The Type II U-boat was designed by Nazi Germany as a coastal U-boat, modeled after the CV-707 submarine, which was designed by the Dutch dummy company NV Ingenieurskantoor voor Scheepsbouw den Haag (I.v.S) (set up by Germany after World War I in order to maintain and develop German submarine technology and to circumvent the limitations set by the Treaty of Versailles) and built in 1933 by the Finnish Crichton-Vulcan shipyard in Turku, Finland. Its primary role was found to be in the training schools, preparing new German naval officers for command. It appeared in four sub-types.
This model was designed for fairly easy and straightforward assembly. You will notice, however, that the surface finish, upon very close inspection, will look “fat”. This is a result of the need to shell the original files in order to make them thick enough for printing. Unlike many of my other 3D submarine files, this one was not originally drafted by me, and it was not originally drawn for 3D printing or submarine hull creation. It was, however, just too darned cool to do nothing with, hence what you see here.
All that said, the parts print into a beautiful model. The side flood slots are particularly good and lend a lot to the realism of the model. The top deck hatch is a separate piece with detailed watertight door beneath. Torpedo tube doors are rendered behind the outer doors as well.
Very thin parts such as railings, the net cuttter supports and the rear rudder skeg support do not lend themselves to printing, and will need to be fabricated from brass rod or other material of your choice, depending on your application. Printed propellers should work just fine for practical operation, however you may want to consider purchasing proper brass propellers and using them if you will be making a functional model. The builder is responsible for fabricating a hold down system for the upper deck.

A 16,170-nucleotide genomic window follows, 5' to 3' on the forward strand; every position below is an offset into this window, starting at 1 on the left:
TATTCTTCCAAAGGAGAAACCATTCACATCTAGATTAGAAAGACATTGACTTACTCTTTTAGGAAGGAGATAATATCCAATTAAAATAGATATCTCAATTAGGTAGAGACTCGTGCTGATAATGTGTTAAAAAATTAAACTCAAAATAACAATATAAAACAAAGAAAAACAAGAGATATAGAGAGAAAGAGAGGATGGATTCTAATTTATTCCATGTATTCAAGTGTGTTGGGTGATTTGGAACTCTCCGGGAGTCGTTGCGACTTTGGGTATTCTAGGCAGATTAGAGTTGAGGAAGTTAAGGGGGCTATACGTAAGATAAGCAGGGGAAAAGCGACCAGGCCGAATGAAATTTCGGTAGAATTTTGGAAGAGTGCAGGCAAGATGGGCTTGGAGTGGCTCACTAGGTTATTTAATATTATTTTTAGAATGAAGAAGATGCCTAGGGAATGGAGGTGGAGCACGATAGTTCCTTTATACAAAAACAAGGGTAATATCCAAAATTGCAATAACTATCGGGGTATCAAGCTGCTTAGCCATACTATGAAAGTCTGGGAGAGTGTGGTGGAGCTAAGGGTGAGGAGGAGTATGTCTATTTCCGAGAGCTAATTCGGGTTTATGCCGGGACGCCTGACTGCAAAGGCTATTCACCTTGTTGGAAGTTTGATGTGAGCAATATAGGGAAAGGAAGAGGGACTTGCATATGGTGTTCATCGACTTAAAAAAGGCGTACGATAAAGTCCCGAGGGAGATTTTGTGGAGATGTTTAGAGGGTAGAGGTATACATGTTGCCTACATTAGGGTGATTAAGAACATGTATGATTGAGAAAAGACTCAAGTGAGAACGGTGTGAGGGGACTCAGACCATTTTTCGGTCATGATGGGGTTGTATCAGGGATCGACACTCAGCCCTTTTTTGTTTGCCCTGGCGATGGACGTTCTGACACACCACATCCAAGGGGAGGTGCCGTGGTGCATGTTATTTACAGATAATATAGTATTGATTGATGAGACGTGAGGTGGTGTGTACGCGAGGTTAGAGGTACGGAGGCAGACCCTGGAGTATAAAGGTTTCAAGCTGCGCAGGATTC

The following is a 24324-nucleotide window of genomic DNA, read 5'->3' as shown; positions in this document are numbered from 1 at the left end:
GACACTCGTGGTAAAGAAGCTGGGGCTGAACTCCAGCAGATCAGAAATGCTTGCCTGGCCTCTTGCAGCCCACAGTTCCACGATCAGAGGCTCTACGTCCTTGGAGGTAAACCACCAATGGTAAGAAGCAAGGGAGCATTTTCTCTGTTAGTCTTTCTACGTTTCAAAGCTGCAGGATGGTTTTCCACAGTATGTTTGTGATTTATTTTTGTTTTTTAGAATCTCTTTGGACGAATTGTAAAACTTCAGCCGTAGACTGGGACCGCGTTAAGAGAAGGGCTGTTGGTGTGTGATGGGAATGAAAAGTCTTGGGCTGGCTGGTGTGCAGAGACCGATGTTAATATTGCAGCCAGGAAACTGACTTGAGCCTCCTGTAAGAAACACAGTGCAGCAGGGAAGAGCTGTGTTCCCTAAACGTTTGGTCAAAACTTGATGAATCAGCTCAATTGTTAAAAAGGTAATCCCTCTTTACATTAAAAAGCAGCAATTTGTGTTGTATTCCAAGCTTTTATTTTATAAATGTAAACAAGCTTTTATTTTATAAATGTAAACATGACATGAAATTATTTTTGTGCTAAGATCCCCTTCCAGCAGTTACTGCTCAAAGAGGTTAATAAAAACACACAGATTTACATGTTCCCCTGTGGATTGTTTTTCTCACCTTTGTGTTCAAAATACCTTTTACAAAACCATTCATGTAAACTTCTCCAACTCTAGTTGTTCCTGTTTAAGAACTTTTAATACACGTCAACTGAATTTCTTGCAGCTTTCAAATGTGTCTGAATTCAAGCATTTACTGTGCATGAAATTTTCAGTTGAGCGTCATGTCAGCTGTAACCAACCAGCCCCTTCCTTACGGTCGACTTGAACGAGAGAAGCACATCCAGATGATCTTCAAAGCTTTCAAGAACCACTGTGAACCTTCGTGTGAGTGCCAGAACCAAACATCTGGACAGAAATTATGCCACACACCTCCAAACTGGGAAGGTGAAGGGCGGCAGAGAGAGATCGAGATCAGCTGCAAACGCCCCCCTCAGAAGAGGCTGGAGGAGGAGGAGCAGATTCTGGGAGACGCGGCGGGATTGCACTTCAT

Making the model Remote Controlled:
I designed the model to accept a standard 2.5” diameter MSD SubDriver. Ideally, it will be a 2.5” unit with a 3” x 8” ballast tank. That being the case, the opening in the hull is just short of a 3” diameter tube to be inserted. You can do so, however, by gently spreading the hull and pressing the cylinder into place from the top. Alternatively, you can leave hull sections 6 and 7 unconnected and fabricate a hold down system there. This would allow for the entire rear of the sub to be removed and the cylinder to be installed from the rear rather than from the top. If sourcing your own cylinder, I estimate the upper hull to come in at just under 800g (approximately 28oz), which you will need to ensure your ballast tank volume can offset.Holes for the control surface shafts (dive planes, rudders, etc) are marked in the hull and will need to be drilled out to proper tolerance. I designed the parts to accept a 1/16” brass rod for their shafts. Main drive shafts for the propellers should be ⅛” brass rod. I will be creating a “starter kit” for this model that will include the vast majority of RC components needed to make this a functional model. Check out the “Starter Kit” section of my website for details and pricing.
Downloadable files include all STL files for printing as well as detailed blueprints. Rendered in 1/32 scale, but easily scaled to whatever you'd like to print!
Model assembled length: 1283mm (50.5")
Model asembled width: 128mm (5")
Estimated print time at 0.3mm resolution (highly dependent on your printer): 155hrs